Music critics in the U.K. didn’t get it at first, and ignored it. It had to be a major hit in the U.S.A., first, before they recognized the value of the record. Then trying to label it somehow, in order to sell it, they compared the virtues of the music with the ones found in a Bob Dylan and a J.J. Cale album. Although the similarities do exist and, after all, it is a great compliment to compare you with such established musicians, the point is that none of them had the authenticity of Knopfler's guitar playing. His playing made him a household name from the very beginning (Steely Dan, Bob Dylan, Mavis Staple asked for his guitar work, before the release of Dire straits' second album) and eventually a guitar hero, in an era that dismissed all such heroes.
Of course the luck factor for a music band is very important, even if they are always ready, and they were pretty lucky in a sense. Their demo tape was sent to the late Charlie Gillett, a radio producer, who was so amazed by a song that he played it over and over during his radio hour. The executives/scouts of the record industry had their ears open and it was only a matter of time for one of the major labels to sign them.
The song in question was no other than "Sultans of swing", which is such a classic that needs no other introduction. The rest of the songs are marvelous showcases of sincere songwriting and brilliant musicianship. "Down to the waterline", the opener of the album is another classic, showcasing the abilities of the band, for upbeat songs. The album is filled with slower paced songs (with the exception of “Southbound again”), that gave many reasons to the critics, to label them a “pub” band.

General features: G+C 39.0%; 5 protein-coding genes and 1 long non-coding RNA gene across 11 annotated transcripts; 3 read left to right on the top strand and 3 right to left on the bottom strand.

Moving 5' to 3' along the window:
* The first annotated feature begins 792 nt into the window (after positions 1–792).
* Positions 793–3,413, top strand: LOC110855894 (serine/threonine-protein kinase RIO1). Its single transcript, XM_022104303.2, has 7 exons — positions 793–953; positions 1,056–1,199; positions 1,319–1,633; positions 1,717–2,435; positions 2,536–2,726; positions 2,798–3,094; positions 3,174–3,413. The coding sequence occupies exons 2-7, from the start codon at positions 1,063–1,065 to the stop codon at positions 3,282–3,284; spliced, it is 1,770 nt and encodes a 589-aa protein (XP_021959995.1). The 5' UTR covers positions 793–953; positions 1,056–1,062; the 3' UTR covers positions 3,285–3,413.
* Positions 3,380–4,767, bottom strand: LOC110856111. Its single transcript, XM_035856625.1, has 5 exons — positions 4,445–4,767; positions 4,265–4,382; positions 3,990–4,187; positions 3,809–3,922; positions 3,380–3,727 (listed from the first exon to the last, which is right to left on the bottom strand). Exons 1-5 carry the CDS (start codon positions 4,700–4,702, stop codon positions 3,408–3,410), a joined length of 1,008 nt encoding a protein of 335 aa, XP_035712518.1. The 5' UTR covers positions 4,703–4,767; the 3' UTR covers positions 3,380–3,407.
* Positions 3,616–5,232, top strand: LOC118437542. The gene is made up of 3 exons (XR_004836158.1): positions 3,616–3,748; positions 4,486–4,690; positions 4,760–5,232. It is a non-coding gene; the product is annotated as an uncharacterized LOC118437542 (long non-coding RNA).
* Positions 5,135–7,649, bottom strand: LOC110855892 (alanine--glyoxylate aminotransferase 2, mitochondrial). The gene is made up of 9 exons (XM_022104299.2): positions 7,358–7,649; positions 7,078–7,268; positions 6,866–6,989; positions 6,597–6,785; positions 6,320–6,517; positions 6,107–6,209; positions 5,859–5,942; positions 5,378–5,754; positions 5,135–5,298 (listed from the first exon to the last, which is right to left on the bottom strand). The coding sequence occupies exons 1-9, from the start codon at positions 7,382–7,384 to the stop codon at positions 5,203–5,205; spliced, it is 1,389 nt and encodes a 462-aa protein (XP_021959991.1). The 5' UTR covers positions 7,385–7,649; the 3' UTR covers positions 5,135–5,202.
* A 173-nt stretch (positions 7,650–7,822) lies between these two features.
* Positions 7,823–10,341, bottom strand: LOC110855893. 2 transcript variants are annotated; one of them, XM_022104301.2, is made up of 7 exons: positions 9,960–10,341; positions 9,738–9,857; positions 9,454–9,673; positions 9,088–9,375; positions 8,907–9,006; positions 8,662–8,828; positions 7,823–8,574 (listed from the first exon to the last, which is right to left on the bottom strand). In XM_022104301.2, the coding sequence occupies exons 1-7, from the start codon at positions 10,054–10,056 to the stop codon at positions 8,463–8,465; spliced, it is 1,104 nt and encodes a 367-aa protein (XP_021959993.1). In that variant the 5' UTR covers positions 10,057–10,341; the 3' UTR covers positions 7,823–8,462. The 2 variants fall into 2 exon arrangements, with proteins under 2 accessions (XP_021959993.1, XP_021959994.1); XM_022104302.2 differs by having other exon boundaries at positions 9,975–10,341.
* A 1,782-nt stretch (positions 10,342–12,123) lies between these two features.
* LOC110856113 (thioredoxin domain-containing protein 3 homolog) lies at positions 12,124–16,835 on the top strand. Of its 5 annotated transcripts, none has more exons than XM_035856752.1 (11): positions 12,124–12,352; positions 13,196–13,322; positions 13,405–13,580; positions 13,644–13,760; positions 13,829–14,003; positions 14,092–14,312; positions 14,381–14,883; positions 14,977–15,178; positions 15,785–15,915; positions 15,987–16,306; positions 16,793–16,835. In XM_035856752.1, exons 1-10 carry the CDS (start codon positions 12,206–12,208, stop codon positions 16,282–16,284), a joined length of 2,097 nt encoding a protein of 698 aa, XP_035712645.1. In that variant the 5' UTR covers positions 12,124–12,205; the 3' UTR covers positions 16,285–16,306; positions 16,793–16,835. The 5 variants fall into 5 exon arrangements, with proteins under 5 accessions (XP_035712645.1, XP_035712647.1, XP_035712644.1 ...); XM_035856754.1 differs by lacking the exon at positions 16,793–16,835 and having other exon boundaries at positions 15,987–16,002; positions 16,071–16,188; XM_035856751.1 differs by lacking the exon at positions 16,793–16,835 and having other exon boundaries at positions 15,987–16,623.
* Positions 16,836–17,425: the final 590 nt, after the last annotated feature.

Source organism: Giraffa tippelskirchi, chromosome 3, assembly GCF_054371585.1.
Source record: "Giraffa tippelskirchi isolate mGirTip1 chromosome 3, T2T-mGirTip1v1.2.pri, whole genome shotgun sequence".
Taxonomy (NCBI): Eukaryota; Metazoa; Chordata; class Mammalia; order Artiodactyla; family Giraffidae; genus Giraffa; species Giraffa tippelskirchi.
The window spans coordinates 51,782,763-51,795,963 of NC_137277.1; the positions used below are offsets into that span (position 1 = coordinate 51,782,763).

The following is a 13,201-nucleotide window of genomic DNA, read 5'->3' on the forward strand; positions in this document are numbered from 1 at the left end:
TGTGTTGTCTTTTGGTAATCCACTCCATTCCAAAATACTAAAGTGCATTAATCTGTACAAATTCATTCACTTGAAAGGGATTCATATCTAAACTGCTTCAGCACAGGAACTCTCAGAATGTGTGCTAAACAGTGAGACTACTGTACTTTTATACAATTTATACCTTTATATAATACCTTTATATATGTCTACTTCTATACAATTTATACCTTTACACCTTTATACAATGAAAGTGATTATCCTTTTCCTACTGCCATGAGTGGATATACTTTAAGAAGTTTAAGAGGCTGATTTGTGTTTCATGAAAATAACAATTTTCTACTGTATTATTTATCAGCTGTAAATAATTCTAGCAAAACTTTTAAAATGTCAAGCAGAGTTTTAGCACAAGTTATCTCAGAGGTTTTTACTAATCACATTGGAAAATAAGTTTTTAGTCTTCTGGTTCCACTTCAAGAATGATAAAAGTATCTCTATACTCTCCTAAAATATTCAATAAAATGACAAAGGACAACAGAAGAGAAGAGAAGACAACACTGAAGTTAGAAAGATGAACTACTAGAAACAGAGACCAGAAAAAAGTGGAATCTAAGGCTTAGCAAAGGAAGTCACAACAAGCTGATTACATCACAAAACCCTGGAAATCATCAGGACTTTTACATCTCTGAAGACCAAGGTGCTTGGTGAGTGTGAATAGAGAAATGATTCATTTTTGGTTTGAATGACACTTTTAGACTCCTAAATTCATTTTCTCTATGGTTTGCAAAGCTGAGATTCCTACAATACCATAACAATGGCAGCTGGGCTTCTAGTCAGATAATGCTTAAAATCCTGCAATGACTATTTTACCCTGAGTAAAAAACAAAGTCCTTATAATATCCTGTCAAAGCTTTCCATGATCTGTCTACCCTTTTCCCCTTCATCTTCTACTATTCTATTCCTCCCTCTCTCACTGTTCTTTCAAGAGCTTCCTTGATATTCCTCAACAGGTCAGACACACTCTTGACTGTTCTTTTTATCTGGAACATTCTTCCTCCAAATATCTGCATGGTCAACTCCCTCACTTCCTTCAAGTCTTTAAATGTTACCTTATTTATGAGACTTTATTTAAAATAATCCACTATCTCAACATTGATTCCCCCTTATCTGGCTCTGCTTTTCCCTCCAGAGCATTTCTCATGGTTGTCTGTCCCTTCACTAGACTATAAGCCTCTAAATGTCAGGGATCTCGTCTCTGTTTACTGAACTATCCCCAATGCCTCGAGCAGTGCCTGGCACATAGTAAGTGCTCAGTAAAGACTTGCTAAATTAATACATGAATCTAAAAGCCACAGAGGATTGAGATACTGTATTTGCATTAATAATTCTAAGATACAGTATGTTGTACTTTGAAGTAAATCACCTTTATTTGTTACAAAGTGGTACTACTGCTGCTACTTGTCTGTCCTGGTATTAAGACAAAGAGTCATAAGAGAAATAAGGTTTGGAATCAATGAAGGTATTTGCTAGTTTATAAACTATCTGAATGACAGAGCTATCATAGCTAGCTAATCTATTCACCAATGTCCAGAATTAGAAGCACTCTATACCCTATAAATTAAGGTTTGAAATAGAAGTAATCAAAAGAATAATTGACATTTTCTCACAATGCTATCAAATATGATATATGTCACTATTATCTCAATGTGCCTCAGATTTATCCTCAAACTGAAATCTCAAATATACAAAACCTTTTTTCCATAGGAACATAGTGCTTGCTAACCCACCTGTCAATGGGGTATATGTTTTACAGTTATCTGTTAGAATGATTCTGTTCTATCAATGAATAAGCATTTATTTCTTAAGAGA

Stories of people in dire straits - the financial state they were in, was terrible and thus they didn’t have to look any further for a name- (“Southbound again”), people in love and despair (“Six blade Knife”,“Setting me up”,“Water of love”), the problems of finding your way through the world with jobs and arts (“In the gallery”) and last but not least scenes of everyday life (“Wild West End”, “Lions”) .All these lyrics were crafted so carefully and narrated with such fluency that they work even without the music.
But it was the same case, with the similarities with Dylan and J.J. Cale, when critics called them a “pub” band.Critics failed to see that all the similarities with types of music and musicians were totally superficial. The key element that everybody heard but refused to admit was the unique guitar work. Finger picking was never so inspired in rock. Even Clapton, in his autobiography admitted, upon listening to Mark Knopfler, that he feared his star would eclipse.
Only “Sultans of swing” have remained in Dire straits’ live playlist by 1994, but somehow it was the only fitting song that has changed and expanded, in order to be the centerpiece of their live act. The rest, are songs that are best appreciated in the peace and quiet of your home.A masterpiece

1 of 1 found this helpful
JM92

JM92

March 13, 2016

Great guitarwork throughout, the record manages to maintain a mood beginning to end giving this work a great cohesion.
marko.krejic

marko.krejic

February 6, 2016

Great album where Mark shows how to handle the guitar. I didn't discover this album until recently and was a real nice find. Who needs the new stuff...
Kgbow

Kgbow

October 18, 2015

Awesome introduction to the world of Dire Straits. You can't put this music into a genre.... it's just Dire Straits.
vgonis

vgonis